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Woodland is defined in UK forestry statistics as land under stands of trees with a canopy cover of at least 20% (25% in Northern Ireland), or having the potential to achieve this. The definition relates to land use, rather than land cover, so integral open space and felled areas that are awaiting restocking are included as woodland. Further information, including how this UK definition compares with the international definition of woodland, is provided in the Sources chapter.

Statistics on woodland area are used to inform government policy and resource allocation, to provide context to UK forestry and land management issues and are reported to international organisations. They are also used in the compilation of natural capital accounts.

Increases in woodland area result from the creation of new woodland. This can be achieved through new planting or by natural colonisation of trees on land near existing woodland. Further information is available in the section on New Planting.

Decreases in woodland area result from the conversion of woodland to other land uses. Regulatory approval is usually required before trees can be felled. Felling approval will normally require the area to be restocked, but there are some cases in which trees may be permanently removed, generally for environmental reasons. The permanent removal of trees may also be authorised under planning regulations, to enable development.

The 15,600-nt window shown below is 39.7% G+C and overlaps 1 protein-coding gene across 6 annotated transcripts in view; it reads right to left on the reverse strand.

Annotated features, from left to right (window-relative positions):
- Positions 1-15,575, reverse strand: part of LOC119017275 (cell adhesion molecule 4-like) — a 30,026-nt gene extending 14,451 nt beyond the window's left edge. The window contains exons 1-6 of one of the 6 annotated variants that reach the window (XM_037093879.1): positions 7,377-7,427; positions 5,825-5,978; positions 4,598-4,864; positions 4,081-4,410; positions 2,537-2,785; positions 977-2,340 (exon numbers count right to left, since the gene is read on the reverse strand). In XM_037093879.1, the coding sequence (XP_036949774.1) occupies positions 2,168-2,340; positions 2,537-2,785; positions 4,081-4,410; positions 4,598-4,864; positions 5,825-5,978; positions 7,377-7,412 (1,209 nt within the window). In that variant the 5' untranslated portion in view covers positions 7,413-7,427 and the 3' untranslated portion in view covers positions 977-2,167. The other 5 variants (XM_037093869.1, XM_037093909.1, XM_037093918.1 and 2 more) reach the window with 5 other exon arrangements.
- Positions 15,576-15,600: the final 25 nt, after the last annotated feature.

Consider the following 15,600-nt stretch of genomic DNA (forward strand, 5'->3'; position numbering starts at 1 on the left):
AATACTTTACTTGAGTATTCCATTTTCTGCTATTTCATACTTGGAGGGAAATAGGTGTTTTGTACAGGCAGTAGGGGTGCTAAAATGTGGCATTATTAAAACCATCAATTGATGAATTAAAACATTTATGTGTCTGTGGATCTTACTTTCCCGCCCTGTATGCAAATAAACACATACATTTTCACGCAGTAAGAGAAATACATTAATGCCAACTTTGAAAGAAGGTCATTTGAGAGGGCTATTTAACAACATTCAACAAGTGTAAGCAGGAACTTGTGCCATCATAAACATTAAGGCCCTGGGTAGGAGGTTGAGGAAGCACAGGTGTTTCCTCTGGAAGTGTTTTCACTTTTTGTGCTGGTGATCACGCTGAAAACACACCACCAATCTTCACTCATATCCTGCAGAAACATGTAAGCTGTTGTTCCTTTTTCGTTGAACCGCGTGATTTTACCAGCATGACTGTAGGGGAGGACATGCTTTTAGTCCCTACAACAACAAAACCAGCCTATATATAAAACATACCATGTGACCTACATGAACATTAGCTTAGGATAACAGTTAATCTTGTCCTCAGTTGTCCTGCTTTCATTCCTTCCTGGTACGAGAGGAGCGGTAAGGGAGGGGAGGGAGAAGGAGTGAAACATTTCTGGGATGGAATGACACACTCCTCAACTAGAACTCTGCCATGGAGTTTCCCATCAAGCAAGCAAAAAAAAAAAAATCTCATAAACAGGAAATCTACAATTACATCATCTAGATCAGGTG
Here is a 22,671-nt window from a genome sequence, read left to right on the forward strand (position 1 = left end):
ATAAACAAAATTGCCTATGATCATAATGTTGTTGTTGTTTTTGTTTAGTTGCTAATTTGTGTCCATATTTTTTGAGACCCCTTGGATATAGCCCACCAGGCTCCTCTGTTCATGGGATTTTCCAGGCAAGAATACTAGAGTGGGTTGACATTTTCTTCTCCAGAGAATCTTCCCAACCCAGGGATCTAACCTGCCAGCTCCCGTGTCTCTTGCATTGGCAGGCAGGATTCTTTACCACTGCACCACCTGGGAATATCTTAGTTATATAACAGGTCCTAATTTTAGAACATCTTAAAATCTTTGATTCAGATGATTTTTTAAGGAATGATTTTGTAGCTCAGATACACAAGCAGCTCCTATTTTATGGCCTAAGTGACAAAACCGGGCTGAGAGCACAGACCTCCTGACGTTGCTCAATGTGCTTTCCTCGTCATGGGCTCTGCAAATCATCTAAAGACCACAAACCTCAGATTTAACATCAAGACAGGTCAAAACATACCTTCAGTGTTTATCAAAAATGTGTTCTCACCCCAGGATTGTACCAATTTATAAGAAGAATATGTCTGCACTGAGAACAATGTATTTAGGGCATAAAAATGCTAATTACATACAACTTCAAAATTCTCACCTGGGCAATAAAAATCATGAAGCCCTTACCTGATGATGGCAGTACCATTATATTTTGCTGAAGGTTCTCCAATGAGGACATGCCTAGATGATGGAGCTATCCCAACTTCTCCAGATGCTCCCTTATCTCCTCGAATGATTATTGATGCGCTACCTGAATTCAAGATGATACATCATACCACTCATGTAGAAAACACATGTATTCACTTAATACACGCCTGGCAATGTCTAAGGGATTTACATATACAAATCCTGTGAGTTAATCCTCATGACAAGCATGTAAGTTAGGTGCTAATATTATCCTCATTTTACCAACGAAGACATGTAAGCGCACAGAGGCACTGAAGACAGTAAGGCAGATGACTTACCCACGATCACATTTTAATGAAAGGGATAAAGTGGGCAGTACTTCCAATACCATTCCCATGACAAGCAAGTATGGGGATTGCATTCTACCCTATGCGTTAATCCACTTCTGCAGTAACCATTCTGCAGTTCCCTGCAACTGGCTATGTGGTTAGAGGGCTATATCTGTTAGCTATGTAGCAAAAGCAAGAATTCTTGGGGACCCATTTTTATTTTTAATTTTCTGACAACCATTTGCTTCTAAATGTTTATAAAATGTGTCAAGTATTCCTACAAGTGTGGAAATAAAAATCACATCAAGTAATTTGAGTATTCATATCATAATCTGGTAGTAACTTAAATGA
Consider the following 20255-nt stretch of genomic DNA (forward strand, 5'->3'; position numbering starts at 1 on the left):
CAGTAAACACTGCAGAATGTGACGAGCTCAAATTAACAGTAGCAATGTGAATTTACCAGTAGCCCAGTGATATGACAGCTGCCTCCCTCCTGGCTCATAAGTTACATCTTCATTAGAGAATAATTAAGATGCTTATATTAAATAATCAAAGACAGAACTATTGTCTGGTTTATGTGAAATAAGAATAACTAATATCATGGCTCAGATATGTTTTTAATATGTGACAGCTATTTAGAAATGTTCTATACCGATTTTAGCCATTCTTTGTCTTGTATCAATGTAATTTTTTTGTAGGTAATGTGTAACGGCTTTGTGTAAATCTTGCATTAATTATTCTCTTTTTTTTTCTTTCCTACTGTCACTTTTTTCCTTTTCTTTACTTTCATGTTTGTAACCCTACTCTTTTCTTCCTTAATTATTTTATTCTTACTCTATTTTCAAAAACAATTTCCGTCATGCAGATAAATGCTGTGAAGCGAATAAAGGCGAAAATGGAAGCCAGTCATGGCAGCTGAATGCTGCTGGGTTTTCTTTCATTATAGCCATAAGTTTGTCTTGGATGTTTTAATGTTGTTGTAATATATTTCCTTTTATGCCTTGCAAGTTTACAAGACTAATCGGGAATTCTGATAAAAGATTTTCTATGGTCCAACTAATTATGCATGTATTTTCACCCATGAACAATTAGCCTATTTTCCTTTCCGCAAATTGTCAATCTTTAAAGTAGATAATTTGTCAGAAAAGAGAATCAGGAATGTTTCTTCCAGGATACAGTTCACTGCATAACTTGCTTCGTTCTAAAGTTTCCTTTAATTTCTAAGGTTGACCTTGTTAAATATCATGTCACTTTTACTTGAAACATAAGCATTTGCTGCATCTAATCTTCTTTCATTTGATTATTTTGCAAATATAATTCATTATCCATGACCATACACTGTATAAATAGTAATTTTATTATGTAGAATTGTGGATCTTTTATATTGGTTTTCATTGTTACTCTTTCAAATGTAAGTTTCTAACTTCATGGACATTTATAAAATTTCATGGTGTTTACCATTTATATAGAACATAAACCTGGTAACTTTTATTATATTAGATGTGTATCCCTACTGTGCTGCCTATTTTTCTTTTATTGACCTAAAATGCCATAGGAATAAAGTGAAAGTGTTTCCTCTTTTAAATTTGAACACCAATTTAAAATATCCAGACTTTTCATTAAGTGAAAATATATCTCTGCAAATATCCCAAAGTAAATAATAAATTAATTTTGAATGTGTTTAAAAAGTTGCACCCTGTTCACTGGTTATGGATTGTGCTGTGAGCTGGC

Most public sector woodland is owned and managed by Forestry England (FE), Forestry and Land Scotland (FLS), Natural Resources Wales (NRW) and the Forest Service (FS) in Northern Ireland. Other public sector woodland (e.g. owned by local authorities) is included with privately owned woodland as “private sector” in this release.

The Natural Resources Wales woodland areas and land areas shown in this release relate to areas previously owned or managed by Forestry Commission Wales. They exclude any areas previously owned or managed by other parts of Natural Resources Wales, such as the former Environment Agency in Wales and the former Countryside Council for Wales.

Additional resources

Sources chapter: Woodland area

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